Veterinary Health and Welfare Epidemiology for Sustainable Production Systems

Senast ändrad: 16 december 2022

Isabel Blanco Penedo

In the last years, there has been an increased intensification of farms in response to the rising demand for meat and milk on a global scale. Higher demand leads to opportunities for the livestock sector but on the other hand also to stress on it and the environment. Global climate change increasingly affects livestock production with an overwhelming negative effect on animal health and welfare. Under these two main and restrictive challenges (overpopulation and climate change), there are currently two main pathways that coexist. Mainstream farm intensification as currently developed is proving to have more negative effects than positive.

It leads to the handling of more efforts such as biological costs for animals, the increase of herd size without reducing animal monitoring, the major risk of antibiotics use to compensate for mismanagement and the need for more biological interpretations for the upcoming sensors. On the other side, organic farming is considered among the potential production systems solutions to cope with challenging times (Agenda 2030).

However, its agro-livestock practices should consider the need for continuous adaptation (resilience) to an ever-changing environment (including climate extremes), changing nutrient availability, seasonal forage availability, new disease epidemiology, and other new challenges in an environment of heterogeneous conditions.

In response to present and future different challenges, all farms (no matters the farm system) must be more efficient and sustainable and for that, there is a need to review current problems and the current epidemiology with a focus on the specificities of agricultural systems under this global changing world. Improvements in farm sustainability (and competitiveness), require a comprehensive understanding of the challenges at the farm operation, the farm as a system, the animal biology and the and also an understanding of the economic implications and environmental impacts of specific managerial decisions.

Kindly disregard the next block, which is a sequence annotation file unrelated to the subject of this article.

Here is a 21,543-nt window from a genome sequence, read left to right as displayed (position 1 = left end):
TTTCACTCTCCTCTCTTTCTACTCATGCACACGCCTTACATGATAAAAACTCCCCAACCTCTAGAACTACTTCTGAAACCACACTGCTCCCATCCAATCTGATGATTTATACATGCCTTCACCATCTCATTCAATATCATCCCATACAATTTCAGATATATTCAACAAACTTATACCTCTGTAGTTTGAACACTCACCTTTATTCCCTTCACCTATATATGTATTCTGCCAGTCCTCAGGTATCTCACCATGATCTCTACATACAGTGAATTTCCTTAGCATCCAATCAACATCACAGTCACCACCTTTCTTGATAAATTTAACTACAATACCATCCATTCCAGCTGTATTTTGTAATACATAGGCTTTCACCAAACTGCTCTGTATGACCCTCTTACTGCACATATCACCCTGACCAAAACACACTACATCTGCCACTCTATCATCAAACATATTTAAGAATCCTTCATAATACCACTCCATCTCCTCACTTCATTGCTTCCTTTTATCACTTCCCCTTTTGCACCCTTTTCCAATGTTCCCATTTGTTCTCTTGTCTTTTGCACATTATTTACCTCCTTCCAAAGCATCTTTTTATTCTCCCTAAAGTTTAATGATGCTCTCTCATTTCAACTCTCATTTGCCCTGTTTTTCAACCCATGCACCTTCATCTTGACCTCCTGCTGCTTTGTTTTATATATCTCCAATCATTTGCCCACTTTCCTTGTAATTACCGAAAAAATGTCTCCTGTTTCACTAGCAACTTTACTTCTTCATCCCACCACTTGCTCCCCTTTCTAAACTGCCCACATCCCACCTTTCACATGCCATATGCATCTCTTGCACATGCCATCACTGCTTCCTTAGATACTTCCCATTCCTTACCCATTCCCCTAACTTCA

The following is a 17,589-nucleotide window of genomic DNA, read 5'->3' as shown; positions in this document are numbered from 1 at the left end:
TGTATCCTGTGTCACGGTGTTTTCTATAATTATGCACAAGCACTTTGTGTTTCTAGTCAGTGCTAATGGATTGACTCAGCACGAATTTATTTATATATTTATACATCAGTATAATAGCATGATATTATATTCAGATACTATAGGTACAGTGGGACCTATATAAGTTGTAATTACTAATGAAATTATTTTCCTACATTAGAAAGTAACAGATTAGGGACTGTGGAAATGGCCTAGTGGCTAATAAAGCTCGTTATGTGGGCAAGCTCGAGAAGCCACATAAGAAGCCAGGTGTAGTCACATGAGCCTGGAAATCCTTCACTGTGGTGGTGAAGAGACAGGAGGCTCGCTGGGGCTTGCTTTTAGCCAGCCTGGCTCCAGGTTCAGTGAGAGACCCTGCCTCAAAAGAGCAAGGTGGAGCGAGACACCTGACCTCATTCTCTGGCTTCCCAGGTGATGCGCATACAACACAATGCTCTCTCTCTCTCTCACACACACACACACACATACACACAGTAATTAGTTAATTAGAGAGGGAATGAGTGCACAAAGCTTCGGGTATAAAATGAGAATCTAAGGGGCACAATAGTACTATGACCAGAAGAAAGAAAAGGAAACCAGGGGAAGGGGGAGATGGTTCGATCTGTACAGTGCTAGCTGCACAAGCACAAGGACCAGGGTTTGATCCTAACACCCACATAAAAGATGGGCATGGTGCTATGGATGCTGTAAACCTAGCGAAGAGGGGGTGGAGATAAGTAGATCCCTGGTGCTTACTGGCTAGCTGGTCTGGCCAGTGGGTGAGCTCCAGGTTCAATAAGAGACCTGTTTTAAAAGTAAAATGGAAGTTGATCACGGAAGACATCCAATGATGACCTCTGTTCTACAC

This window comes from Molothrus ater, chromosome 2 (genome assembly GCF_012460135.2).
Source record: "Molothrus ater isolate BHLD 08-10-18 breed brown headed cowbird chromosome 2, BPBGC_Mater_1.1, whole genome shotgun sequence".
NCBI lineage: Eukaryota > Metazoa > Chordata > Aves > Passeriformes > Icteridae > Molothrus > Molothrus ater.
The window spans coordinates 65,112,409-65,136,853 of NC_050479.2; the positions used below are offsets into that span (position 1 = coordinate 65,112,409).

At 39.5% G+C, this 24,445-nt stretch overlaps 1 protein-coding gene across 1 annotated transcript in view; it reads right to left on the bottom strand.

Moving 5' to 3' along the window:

To start with, it is important to review the universal and historical principles underlying livestock system design, and how the management of genetics, nutrition, and environment have advanced efficiency through their impact on the physiological processes that control animal growth, development, and production. The disease is a barrier to sustainability. Therefore, it is important to demonstrate the link between animal husbandry and health and production at every stage of life by examining the science behind multifactorial syndromes, specific risk factors and efficient proactive management counterparty; and exploring the mechanisms by which disease can interfere with these processes.

Understanding the science of growth, immunity, and infection and learning the problem-solving skills are needed to advance animal health and production through optimal management practices should be addressed. The farm and each production system is an ecosystem in which animals and microbes live in mutualistic relationships, and managing the animals to enhance host defense, animal health, and production efficiency will prepare the animals' response to infectious disease.

There is also a great potential to integrate different sources of data at the farm (e.g. data collection through automatic systems to measure social interactions among animals and explore possible uses or sickness behaviour) or during later processing (i.e. slaughterhouses) to monitor the welfare state of the animals and the different levels of welfare. They will allow us to assess the overall management on each farm, and the effect of specific management factors.

Responding to these challenges requires effective communication with caregivers at the farm for proper animal handling, managing, preventing, and controlling. Preventing disease and promoting good health and welfare requires the farm community involvement driving the adoption by farmers of innovations that increase the capacity and preparedness of the farm system improving the resilience of production systems as well as animal health and welfare.

The purpose of my lecturing, under the prism of Veterinary Epidemiology, is to focus on the application of epidemiological methods (aligned with the most up-to-date scientific knowledge) to identify determinants in the environment, management and the animal itself that affect animal health, welfare and productivity. The final aim is to demonstrate that contributing to preventive actions and promoting the good health and welfare of animals across different production systems will ultimately affect the sustainability and competitiveness of the livestock sector.